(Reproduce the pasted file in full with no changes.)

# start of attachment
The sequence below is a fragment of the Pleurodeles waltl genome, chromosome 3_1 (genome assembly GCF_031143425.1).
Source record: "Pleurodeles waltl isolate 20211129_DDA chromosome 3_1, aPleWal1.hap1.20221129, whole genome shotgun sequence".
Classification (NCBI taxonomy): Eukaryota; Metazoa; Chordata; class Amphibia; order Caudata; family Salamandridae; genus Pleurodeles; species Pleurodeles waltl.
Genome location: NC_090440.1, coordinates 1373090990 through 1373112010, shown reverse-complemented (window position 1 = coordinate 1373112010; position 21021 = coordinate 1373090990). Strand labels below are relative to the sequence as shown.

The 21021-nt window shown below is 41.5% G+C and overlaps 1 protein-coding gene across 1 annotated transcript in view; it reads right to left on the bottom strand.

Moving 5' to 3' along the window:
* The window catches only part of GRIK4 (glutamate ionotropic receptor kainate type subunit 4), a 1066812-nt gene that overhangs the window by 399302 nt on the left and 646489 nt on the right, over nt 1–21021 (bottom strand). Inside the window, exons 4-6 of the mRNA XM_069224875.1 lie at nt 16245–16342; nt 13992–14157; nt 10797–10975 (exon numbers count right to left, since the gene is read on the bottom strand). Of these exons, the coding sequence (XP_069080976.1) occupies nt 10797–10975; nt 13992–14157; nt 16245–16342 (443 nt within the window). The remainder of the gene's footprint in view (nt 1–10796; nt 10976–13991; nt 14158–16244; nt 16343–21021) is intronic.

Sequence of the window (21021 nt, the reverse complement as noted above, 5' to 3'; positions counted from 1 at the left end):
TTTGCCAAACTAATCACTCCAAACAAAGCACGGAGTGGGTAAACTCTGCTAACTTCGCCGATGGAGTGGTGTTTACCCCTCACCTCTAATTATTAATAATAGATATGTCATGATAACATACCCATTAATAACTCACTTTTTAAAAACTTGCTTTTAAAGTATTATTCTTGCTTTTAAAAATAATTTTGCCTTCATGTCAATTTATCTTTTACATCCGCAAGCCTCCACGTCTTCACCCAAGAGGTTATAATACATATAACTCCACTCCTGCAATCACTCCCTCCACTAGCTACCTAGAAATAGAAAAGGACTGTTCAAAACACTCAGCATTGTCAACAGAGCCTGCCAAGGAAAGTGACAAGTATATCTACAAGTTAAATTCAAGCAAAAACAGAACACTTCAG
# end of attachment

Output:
The sequence below is a fragment of the Pleurodeles waltl genome, chromosome 3_1 (genome assembly GCF_031143425.1).
Source record: "Pleurodeles waltl isolate 20211129_DDA chromosome 3_1, aPleWal1.hap1.20221129, whole genome shotgun sequence".
Classification (NCBI taxonomy): Eukaryota; Metazoa; Chordata; class Amphibia; order Caudata; family Salamandridae; genus Pleurodeles; species Pleurodeles waltl.
Genome location: NC_090440.1, coordinates 1373090990 through 1373112010, shown reverse-complemented (window position 1 = coordinate 1373112010; position 21021 = coordinate 1373090990). Strand labels below are relative to the sequence as shown.

The 21021-nt window shown below is 41.5% G+C and overlaps 1 protein-coding gene across 1 annotated transcript in view; it reads right to left on the bottom strand.

Moving 5' to 3' along the window:
* The window catches only part of GRIK4 (glutamate ionotropic receptor kainate type subunit 4), a 1066812-nt gene that overhangs the window by 399302 nt on the left and 646489 nt on the right, over nt 1–21021 (bottom strand). Inside the window, exons 4-6 of the mRNA XM_069224875.1 lie at nt 16245–16342; nt 13992–14157; nt 10797–10975 (exon numbers count right to left, since the gene is read on the bottom strand). Of these exons, the coding sequence (XP_069080976.1) occupies nt 10797–10975; nt 13992–14157; nt 16245–16342 (443 nt within the window). The remainder of the gene's footprint in view (nt 1–10796; nt 10976–13991; nt 14158–16244; nt 16343–21021) is intronic.

Sequence of the window (21021 nt, the reverse complement as noted above, 5' to 3'; positions counted from 1 at the left end):
TTTGCCAAACTAATCACTCCAAACAAAGCACGGAGTGGGTAAACTCTGCTAACTTCGCCGATGGAGTGGTGTTTACCCCTCACCTCTAATTATTAATAATAGATATGTCATGATAACATACCCATTAATAACTCACTTTTTAAAAACTTGCTTTTAAAGTATTATTCTTGCTTTTAAAAATAATTTTGCCTTCATGTCAATTTATCTTTTACATCCGCAAGCCTCCACGTCTTCACCCAAGAGGTTATAATACATATAACTCCACTCCTGCAATCACTCCCTCCACTAGCTACCTAGAAATAGAAAAGGACTGTTCAAAACACTCAGCATTGTCAACAGAGCCTGCCAAGGAAAGTGACAAGTATATCTACAAGTTAAATTCAAGCAAAAACAGAACACTTCAG